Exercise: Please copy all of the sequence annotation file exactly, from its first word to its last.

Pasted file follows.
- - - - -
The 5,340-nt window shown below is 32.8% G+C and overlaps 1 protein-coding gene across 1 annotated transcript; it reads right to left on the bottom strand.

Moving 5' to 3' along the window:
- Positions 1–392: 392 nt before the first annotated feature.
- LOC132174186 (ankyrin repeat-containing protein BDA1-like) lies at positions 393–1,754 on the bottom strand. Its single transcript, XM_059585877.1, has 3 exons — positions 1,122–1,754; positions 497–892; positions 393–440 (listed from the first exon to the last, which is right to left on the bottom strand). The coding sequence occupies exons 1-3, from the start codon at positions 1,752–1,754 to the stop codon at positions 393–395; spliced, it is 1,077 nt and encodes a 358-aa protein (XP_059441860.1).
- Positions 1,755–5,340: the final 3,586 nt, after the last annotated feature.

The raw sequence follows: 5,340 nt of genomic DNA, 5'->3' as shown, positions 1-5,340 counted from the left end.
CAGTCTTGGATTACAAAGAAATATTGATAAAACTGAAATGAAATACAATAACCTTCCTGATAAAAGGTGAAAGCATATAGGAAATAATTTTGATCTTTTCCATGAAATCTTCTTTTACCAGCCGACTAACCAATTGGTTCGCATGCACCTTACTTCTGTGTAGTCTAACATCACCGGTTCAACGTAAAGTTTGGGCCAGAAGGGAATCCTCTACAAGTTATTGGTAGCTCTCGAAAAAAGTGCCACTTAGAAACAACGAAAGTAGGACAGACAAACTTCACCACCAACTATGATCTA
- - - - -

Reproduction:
The 5,340-nt window shown below is 32.8% G+C and overlaps 1 protein-coding gene across 1 annotated transcript; it reads right to left on the bottom strand.

Moving 5' to 3' along the window:
- Positions 1–392: 392 nt before the first annotated feature.
- LOC132174186 (ankyrin repeat-containing protein BDA1-like) lies at positions 393–1,754 on the bottom strand. Its single transcript, XM_059585877.1, has 3 exons — positions 1,122–1,754; positions 497–892; positions 393–440 (listed from the first exon to the last, which is right to left on the bottom strand). The coding sequence occupies exons 1-3, from the start codon at positions 1,752–1,754 to the stop codon at positions 393–395; spliced, it is 1,077 nt and encodes a 358-aa protein (XP_059441860.1).
- Positions 1,755–5,340: the final 3,586 nt, after the last annotated feature.

The raw sequence follows: 5,340 nt of genomic DNA, 5'->3' as shown, positions 1-5,340 counted from the left end.
CAGTCTTGGATTACAAAGAAATATTGATAAAACTGAAATGAAATACAATAACCTTCCTGATAAAAGGTGAAAGCATATAGGAAATAATTTTGATCTTTTCCATGAAATCTTCTTTTACCAGCCGACTAACCAATTGGTTCGCATGCACCTTACTTCTGTGTAGTCTAACATCACCGGTTCAACGTAAAGTTTGGGCCAGAAGGGAATCCTCTACAAGTTATTGGTAGCTCTCGAAAAAAGTGCCACTTAGAAACAACGAAAGTAGGACAGACAAACTTCACCACCAACTATGATCTA